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Yoga Classes Cancelled At University Of Ottawa Over 'Cultural Issues'

11/23/2015 05:43 EST | Updated 11/23/2016 05:12 EST
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A yoga instructor who says her free class at the University of Ottawa was cancelled for cultural reasons believes the student federation's concerns are misplaced.

Jen Scharf said she's been teaching a free yoga class for the university's Centre for Students with Disabilities, which is run by the Student Federation of the University of Ottawa, for the last seven years.

When she checked back in with the centre in September, she said she was told by them the class wouldn't be happening because some students and volunteers were uncomfortable with the "cultural issues" involved.

"I guess it was this cultural appropriation issue because yoga originally comes from India," she said on Sunday. "I told them, 'Why don't we just change the name of the course?' It's simple enough, just call it mindful stretching.… We're not going through the finer points of scripture. We're talking about basic physical awareness and how to stretch so that you feel good.

"That went back and forth… The higher-ups at the student federation got involved, finally we got an email routed through the student federation basically saying they couldn't get a French name and nobody wants to do it, so we're going to cancel it for now."

Cultural appropriation is when a culture that's seen as an oppressor borrows or steals elements of a culture they're oppressing. Scharf said there is also concern over yoga instructors who claim to be experts in the more spiritual aspects of yoga, but aren't.

"I guess it was this cultural appropriation issue because yoga originally comes from India."

"I'm not claiming it's anything more than a physical practice within that class," she said. "There's been so much positivity and so many people positively helped by this, and that's part of the reason why I'm fighting so hard to keep it.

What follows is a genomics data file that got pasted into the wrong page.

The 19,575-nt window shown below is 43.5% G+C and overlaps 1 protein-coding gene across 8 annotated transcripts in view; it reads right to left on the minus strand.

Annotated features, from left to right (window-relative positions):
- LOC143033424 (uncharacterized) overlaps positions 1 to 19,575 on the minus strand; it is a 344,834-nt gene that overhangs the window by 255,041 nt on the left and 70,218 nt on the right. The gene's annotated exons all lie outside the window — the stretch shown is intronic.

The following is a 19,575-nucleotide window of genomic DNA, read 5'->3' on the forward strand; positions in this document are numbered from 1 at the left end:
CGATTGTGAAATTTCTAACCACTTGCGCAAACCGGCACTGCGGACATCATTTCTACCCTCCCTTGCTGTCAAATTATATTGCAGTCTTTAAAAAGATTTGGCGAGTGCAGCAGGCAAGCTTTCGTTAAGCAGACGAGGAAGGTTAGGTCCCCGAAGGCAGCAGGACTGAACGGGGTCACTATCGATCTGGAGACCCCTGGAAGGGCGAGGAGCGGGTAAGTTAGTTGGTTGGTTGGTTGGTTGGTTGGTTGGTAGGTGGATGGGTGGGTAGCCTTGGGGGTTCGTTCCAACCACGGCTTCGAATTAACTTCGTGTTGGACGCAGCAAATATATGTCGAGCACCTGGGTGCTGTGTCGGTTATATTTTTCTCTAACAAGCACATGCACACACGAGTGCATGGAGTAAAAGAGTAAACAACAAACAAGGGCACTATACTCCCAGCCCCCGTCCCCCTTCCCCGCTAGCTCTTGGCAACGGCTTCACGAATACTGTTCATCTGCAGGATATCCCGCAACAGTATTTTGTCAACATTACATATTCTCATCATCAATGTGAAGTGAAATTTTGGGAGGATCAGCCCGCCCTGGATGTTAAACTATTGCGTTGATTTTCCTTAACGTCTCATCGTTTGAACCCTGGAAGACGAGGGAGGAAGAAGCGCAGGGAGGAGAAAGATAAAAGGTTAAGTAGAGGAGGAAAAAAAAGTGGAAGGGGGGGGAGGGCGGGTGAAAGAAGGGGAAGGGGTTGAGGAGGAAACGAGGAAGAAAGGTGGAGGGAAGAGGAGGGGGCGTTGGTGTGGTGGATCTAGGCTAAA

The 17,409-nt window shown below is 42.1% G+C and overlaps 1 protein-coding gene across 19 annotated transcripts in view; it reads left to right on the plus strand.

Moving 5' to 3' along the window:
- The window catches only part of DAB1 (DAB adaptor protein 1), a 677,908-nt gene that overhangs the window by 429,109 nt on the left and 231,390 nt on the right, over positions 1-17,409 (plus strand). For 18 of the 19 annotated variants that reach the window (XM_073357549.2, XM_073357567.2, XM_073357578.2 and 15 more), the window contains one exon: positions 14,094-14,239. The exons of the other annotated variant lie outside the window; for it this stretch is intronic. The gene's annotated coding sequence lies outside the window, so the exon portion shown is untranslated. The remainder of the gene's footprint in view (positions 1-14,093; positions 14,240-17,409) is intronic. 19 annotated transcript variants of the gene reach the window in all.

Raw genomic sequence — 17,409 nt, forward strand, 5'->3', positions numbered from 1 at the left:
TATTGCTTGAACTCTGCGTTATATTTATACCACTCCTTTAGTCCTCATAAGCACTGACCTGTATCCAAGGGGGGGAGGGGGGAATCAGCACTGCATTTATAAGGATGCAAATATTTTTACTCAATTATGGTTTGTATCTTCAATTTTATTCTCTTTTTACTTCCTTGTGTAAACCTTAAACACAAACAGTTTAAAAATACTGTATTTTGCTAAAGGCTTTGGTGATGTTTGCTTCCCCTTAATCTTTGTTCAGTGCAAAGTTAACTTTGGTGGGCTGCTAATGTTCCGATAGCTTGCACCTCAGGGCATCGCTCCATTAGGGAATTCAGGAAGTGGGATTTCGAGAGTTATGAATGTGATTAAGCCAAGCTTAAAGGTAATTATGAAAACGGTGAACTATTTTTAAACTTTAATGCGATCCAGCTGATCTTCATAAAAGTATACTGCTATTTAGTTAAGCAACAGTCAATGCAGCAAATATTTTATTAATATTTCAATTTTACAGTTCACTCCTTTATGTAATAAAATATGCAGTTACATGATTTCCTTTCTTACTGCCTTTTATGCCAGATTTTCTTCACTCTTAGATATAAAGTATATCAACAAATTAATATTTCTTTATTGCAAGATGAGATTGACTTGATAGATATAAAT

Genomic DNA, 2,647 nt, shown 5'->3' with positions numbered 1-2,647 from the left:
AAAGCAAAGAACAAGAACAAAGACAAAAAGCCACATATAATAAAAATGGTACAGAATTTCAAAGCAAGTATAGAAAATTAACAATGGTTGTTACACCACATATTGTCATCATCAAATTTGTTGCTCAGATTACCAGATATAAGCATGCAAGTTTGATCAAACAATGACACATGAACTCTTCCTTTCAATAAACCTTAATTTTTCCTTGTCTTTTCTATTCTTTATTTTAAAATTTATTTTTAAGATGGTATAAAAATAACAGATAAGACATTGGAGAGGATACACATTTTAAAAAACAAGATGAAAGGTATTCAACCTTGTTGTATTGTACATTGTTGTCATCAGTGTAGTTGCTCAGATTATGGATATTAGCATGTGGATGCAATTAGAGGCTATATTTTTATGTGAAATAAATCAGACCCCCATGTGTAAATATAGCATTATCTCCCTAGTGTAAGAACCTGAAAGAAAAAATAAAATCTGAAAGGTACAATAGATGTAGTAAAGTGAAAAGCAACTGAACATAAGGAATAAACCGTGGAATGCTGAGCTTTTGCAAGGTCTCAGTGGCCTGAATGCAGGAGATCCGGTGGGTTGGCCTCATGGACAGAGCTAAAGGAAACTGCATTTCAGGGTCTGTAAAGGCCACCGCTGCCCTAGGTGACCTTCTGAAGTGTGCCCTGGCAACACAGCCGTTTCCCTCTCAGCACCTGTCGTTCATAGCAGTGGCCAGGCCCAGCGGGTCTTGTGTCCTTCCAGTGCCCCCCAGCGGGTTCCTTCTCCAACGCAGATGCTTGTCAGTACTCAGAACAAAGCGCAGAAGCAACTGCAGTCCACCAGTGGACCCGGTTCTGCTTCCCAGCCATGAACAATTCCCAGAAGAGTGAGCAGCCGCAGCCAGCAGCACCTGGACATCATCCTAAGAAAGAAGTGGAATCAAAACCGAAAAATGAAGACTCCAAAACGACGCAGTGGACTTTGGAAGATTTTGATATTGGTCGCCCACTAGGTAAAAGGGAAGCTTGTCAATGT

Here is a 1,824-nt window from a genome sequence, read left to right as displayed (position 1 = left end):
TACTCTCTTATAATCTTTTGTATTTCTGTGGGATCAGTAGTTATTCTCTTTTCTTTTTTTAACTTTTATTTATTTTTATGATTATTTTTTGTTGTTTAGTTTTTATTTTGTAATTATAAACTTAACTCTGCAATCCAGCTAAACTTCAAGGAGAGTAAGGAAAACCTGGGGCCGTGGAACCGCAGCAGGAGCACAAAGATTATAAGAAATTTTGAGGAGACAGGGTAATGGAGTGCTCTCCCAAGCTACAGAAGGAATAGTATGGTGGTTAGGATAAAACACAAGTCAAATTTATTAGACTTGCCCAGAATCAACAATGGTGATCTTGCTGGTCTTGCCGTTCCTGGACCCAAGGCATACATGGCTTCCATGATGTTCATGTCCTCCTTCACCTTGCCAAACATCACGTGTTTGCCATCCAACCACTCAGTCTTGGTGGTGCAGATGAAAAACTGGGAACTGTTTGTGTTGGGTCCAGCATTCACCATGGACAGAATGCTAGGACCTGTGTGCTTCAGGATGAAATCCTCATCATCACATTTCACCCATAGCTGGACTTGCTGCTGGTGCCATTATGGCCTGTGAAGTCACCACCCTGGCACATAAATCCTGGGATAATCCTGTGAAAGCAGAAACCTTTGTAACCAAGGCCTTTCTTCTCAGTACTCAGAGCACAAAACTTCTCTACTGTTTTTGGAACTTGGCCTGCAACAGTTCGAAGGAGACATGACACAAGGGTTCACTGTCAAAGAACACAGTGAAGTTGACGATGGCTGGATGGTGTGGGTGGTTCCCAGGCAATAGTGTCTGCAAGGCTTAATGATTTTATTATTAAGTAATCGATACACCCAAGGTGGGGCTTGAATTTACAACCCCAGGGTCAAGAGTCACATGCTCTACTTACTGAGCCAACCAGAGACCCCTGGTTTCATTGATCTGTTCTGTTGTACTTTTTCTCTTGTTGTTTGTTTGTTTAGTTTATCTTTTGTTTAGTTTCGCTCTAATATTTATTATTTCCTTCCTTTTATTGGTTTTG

"Those issues are important issues and they should be raised but it's not me they should be mad at; it's the fake people that are making claims they can't possibly substantiate."

'More accessible' class could return

Scharf said she'd love to start her class again but hasn't found a place or organization at the university willing to host it.

In a French-language interview with Radio-Canada, student federation president Roméo Ahimakin said there were no direct complaints about the class, more general questions about the issues and ideas around it.

Ahimakin said they suspended the class as part of a review of all their programs to make them more interesting, accessible, inclusive and responsive to the needs of students.

He said they're doing consultations on the idea of bringing a free yoga class back and could get a more accessible version of it as soon as the next semester starts in January.

Yoga seen as spiritual, not religious

There have been concerns among some Hindus over how yoga has crossed over to the Western world. For instance, the Hindu American Foundation's "Take Back Yoga" campaign is against yoga's commercialization.

But at the Hindu Temple of Ottawa-Carleton, one husband and wife said they didn't have an issue with what they've seen around the community and didn't agree with the idea that non-Hindus teaching yoga is culturally insensitive.

"If you look at what the Western world has adapted it is just phenomenal. Imagine how much good they're doing for themselves."

"In Hindi 'yog' means to unite. To unite with who? With your true self. That's what yoga is. Here we tend to relate it with the postures but it's not just postures... and it has nothing to do with religion," said Girija Waghray, who's been teaching yoga around Ottawa for more than 10 years.

"It's basically focusing on our health. By calming our mind, our mind becomes positive." 

Dilip Waghray said he's been practising yoga for 50 years and while he's uncomfortable with how it's been commercialized in the West, he chooses to focus on the benefits it's having.

"When I saw what was happening [with big crowds for free yoga] on Parliament Hill I was thrilled and probably a little bit ashamed that my body wasn't as flexible as theirs. I said, 'Wow,' and the first thing I did was share with my classmates back home," he said.

"If you look at what the Western world has adapted it is just phenomenal. Imagine how much good they're doing for themselves. They'll live a long and very happy life."

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